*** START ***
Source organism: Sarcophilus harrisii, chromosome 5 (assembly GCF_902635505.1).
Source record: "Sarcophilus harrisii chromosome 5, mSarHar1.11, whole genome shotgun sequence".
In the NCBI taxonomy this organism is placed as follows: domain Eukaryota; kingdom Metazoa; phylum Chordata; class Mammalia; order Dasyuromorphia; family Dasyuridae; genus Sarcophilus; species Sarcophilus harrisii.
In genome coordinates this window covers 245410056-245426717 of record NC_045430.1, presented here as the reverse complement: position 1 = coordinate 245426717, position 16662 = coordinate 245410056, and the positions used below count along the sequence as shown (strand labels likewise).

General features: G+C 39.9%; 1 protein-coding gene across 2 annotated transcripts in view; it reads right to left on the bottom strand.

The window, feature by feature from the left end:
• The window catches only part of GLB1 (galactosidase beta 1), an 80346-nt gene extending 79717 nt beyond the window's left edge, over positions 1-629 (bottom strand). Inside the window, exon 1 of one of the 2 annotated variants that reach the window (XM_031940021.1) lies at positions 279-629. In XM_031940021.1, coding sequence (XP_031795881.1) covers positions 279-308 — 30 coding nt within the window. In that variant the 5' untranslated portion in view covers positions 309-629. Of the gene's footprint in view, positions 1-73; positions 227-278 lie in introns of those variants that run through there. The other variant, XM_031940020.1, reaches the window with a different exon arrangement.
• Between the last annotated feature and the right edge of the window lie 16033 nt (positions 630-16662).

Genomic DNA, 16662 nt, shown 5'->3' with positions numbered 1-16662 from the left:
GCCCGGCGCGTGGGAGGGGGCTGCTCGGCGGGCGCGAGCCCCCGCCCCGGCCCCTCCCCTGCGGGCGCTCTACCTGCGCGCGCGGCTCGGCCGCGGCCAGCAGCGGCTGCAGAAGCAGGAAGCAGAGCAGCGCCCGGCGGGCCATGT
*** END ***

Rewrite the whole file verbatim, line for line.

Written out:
Source organism: Sarcophilus harrisii, chromosome 5 (assembly GCF_902635505.1).
Source record: "Sarcophilus harrisii chromosome 5, mSarHar1.11, whole genome shotgun sequence".
In the NCBI taxonomy this organism is placed as follows: domain Eukaryota; kingdom Metazoa; phylum Chordata; class Mammalia; order Dasyuromorphia; family Dasyuridae; genus Sarcophilus; species Sarcophilus harrisii.
In genome coordinates this window covers 245410056-245426717 of record NC_045430.1, presented here as the reverse complement: position 1 = coordinate 245426717, position 16662 = coordinate 245410056, and the positions used below count along the sequence as shown (strand labels likewise).

General features: G+C 39.9%; 1 protein-coding gene across 2 annotated transcripts in view; it reads right to left on the bottom strand.

The window, feature by feature from the left end:
• The window catches only part of GLB1 (galactosidase beta 1), an 80346-nt gene extending 79717 nt beyond the window's left edge, over positions 1-629 (bottom strand). Inside the window, exon 1 of one of the 2 annotated variants that reach the window (XM_031940021.1) lies at positions 279-629. In XM_031940021.1, coding sequence (XP_031795881.1) covers positions 279-308 — 30 coding nt within the window. In that variant the 5' untranslated portion in view covers positions 309-629. Of the gene's footprint in view, positions 1-73; positions 227-278 lie in introns of those variants that run through there. The other variant, XM_031940020.1, reaches the window with a different exon arrangement.
• Between the last annotated feature and the right edge of the window lie 16033 nt (positions 630-16662).

Genomic DNA, 16662 nt, shown 5'->3' with positions numbered 1-16662 from the left:
GCCCGGCGCGTGGGAGGGGGCTGCTCGGCGGGCGCGAGCCCCCGCCCCGGCCCCTCCCCTGCGGGCGCTCTACCTGCGCGCGCGGCTCGGCCGCGGCCAGCAGCGGCTGCAGAAGCAGGAAGCAGAGCAGCGCCCGGCGGGCCATGT